The market for lithium-ion batteries has never been more in demand.
Portable devices among consumers are at an all-time high and the automotive industry is currently in its largest transition in its history to all-electric vehicles (EVs)in order to fight climate change, meet government mandates and appease demand from consumers.
However, this high demand is bringing with it a potential shortage in the coming years for both lithium-ion batteries and the raw materials used to create these batteries. Currently, prices for raw materials used in the production of lithium-ion batteries — including cobalt, nickel and lithium — is skyrocketing, rising four-fold since the start of the COVID-19 pandemic, potentially leading to a rise in the price of EVs.
Researchers at MIT may have a solution in a new kind of battery that is made from abundant materials that are also inexpensive.
The new battery architecture uses aluminum and sulfur as its two electrode materials with a molten salt electrolyte in between.
MIT said current lithium-ion batteries are still too expensive, specifically for use in renewable energy systems such as wind and solar power systems as well as pumped hydro, which requires specific topography that’s not always available.
“I wanted to invent something that was better, much better, than lithium-ion batteries for small-scale stationary storage, and ultimately for automotive [uses],” said Donald Sadoway, a professor of materials chemistry at MIT.
Current lithium-ion batteries are not just made from metals that are hard to acquire, but they also contain a flammable electrolyte, which when used inside automotive vehicles is not ideal. MIT looked to abundant metals as a substitute for lithium and settled on the second most abundant metal on Earth — aluminum.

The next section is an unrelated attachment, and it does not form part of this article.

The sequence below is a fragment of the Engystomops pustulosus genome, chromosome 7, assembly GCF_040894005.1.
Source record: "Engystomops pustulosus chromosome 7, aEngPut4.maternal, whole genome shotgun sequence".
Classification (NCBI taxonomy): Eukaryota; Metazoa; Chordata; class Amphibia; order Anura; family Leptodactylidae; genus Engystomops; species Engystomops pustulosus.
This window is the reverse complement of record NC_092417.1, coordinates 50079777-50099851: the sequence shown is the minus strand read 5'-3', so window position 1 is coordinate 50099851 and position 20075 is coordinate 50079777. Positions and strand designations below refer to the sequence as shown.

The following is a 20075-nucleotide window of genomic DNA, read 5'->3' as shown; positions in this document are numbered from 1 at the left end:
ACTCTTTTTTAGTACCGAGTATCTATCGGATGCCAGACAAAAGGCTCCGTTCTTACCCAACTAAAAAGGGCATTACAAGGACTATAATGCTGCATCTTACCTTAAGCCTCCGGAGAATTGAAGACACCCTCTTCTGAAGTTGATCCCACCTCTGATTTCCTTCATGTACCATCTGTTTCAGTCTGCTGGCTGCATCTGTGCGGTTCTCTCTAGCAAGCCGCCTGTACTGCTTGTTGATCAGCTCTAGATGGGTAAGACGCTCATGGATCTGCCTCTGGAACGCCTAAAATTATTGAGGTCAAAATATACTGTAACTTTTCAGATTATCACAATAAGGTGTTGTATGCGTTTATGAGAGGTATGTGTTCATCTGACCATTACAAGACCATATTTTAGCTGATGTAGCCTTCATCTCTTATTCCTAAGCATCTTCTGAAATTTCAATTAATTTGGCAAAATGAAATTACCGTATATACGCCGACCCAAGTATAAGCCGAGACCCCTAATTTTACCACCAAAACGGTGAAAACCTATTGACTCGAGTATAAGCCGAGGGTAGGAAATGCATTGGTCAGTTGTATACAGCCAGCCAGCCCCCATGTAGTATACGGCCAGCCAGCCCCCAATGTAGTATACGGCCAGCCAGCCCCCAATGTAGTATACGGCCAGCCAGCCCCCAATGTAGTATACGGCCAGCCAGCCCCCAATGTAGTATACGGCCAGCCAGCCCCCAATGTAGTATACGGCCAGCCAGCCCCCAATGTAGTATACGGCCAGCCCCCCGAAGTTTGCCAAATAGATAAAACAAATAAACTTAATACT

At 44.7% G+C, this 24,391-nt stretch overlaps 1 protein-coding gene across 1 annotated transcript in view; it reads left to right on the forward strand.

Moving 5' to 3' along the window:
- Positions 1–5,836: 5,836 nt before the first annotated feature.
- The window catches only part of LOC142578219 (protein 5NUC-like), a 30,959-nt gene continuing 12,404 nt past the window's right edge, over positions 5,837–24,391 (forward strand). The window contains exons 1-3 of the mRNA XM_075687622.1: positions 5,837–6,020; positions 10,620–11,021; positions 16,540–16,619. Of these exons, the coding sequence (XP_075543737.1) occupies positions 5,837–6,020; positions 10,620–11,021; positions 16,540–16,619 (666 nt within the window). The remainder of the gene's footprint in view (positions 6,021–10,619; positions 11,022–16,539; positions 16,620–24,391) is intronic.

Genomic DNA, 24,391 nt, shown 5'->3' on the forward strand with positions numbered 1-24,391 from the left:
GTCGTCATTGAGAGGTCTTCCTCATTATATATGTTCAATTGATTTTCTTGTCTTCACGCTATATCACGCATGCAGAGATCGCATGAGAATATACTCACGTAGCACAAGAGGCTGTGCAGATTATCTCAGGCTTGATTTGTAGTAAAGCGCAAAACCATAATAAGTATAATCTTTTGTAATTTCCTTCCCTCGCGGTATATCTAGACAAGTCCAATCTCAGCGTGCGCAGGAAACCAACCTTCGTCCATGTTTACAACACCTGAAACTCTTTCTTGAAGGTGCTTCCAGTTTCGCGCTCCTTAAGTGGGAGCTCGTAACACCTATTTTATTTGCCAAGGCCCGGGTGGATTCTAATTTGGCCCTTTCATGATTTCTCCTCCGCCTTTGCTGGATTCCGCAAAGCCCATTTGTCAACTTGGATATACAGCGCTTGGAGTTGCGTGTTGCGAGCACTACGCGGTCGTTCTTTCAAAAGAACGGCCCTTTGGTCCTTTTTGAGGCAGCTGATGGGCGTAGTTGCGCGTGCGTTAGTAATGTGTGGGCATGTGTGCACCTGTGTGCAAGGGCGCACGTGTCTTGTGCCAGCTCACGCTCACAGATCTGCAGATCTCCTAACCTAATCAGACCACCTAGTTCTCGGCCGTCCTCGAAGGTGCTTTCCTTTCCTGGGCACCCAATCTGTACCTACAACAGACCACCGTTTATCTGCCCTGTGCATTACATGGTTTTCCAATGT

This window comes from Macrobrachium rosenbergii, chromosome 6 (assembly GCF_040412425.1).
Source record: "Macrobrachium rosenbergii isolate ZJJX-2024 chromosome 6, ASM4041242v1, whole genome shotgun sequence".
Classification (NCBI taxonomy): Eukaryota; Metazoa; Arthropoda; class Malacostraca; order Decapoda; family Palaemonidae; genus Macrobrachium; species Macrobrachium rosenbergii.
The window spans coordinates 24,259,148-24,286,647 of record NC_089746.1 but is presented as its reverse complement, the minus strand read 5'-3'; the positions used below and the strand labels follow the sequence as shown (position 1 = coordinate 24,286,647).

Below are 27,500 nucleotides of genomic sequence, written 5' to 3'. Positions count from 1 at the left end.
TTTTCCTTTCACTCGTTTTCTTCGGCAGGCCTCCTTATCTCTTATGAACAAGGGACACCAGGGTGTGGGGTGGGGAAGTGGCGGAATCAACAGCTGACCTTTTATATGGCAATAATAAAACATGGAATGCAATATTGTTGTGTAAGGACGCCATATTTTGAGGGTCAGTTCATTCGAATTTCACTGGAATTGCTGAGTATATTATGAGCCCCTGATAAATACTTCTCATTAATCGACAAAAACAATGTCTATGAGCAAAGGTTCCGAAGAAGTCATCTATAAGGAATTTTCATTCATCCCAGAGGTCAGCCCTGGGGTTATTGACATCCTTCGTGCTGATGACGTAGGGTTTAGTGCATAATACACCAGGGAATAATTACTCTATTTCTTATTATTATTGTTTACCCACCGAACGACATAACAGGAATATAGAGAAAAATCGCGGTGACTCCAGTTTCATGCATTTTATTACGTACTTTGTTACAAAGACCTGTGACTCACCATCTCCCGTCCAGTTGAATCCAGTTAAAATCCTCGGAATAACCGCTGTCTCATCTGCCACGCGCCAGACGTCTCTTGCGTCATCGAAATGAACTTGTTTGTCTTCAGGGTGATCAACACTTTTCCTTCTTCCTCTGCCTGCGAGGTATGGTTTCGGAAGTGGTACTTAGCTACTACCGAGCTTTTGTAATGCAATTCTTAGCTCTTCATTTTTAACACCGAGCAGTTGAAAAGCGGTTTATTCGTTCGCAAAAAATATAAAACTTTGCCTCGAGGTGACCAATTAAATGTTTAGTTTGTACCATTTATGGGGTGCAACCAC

MIT decided to pair the aluminum with a cheap electrode to carry ions back and forth during charging and discharging. Sulfur was chosen as the second electrode material and molten salts were used for the electrolyte due to its relatively low melting point.
MIT said the three ingredients in the new batteries are cheap, easily available and safe from fire.
In testing, the battery cells could endure hundreds of cycles at high charging rates with a projected cost per cell of about one-sixth that of comparable lithium-ion cells. The charging rate was dependent on the working temperature with 100° C showing 25 times faster rates than 25° C.
The molten salt turned out to be a very good choice as it prevented malfunction in batteries and improved reliability. The chloro-aluminate salt allows for rapid charging without the formation of dendrites, which are metal spikes that build up on the electrode and could eventually short-circuit or hamper the efficiency.
Additionally, the battery does not require an external heat source to maintain its operating temperature. The heat is produced naturally due to electrochemically charging and discharging of the battery.
“As you charge, you generate heat, and that keeps the salt from freezing,” Sadoway said. “And then, when you discharge, it also generates heat.”
Uses for the battery
This could be ideal for solar generation because the system stores electricity when the sun is shining and then draws on the electricity after dark. The charge-idle-discharge-idle cycle is enough to generate heat to keep the battery at low temperatures.
MIT said the battery could be used in installations of about the size needed to power a single home or small to medium businesses, which would produce about a few tens of kilowatt-hours of storage capacity.
The aluminum-sulfur batteries could also be used in EV charging stations. When these EVs become common enough on roads that several cars could be charged at once, a battery system to release stored power and eliminate the need for installing expensive new power lines might be a solution for the new demand that is expected.
The full research can be found in the journal Nature.